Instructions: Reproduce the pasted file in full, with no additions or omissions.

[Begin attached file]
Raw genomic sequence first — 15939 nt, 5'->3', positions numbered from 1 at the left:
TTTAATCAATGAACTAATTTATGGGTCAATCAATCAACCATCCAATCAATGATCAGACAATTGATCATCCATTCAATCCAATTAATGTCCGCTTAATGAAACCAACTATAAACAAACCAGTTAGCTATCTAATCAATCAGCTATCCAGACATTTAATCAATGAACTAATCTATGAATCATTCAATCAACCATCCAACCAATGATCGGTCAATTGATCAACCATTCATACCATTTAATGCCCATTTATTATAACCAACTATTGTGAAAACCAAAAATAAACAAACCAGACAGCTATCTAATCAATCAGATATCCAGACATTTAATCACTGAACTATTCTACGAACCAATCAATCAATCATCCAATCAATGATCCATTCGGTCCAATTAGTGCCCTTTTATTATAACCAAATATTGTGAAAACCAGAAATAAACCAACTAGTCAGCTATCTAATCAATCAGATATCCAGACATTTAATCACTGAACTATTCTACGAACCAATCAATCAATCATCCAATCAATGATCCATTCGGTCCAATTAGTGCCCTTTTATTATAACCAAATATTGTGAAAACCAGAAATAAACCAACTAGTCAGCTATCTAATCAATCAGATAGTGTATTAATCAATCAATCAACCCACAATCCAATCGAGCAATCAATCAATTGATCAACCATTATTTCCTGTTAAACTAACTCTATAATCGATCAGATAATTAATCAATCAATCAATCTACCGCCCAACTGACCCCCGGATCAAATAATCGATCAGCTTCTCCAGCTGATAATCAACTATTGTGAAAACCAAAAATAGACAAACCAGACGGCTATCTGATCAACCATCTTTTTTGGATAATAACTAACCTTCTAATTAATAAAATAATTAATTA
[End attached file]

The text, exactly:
Raw genomic sequence first — 15939 nt, 5'->3', positions numbered from 1 at the left:
TTTAATCAATGAACTAATTTATGGGTCAATCAATCAACCATCCAATCAATGATCAGACAATTGATCATCCATTCAATCCAATTAATGTCCGCTTAATGAAACCAACTATAAACAAACCAGTTAGCTATCTAATCAATCAGCTATCCAGACATTTAATCAATGAACTAATCTATGAATCATTCAATCAACCATCCAACCAATGATCGGTCAATTGATCAACCATTCATACCATTTAATGCCCATTTATTATAACCAACTATTGTGAAAACCAAAAATAAACAAACCAGACAGCTATCTAATCAATCAGATATCCAGACATTTAATCACTGAACTATTCTACGAACCAATCAATCAATCATCCAATCAATGATCCATTCGGTCCAATTAGTGCCCTTTTATTATAACCAAATATTGTGAAAACCAGAAATAAACCAACTAGTCAGCTATCTAATCAATCAGATATCCAGACATTTAATCACTGAACTATTCTACGAACCAATCAATCAATCATCCAATCAATGATCCATTCGGTCCAATTAGTGCCCTTTTATTATAACCAAATATTGTGAAAACCAGAAATAAACCAACTAGTCAGCTATCTAATCAATCAGATAGTGTATTAATCAATCAATCAACCCACAATCCAATCGAGCAATCAATCAATTGATCAACCATTATTTCCTGTTAAACTAACTCTATAATCGATCAGATAATTAATCAATCAATCAATCTACCGCCCAACTGACCCCCGGATCAAATAATCGATCAGCTTCTCCAGCTGATAATCAACTATTGTGAAAACCAAAAATAGACAAACCAGACGGCTATCTGATCAACCATCTTTTTTGGATAATAACTAACCTTCTAATTAATAAAATAATTAATTA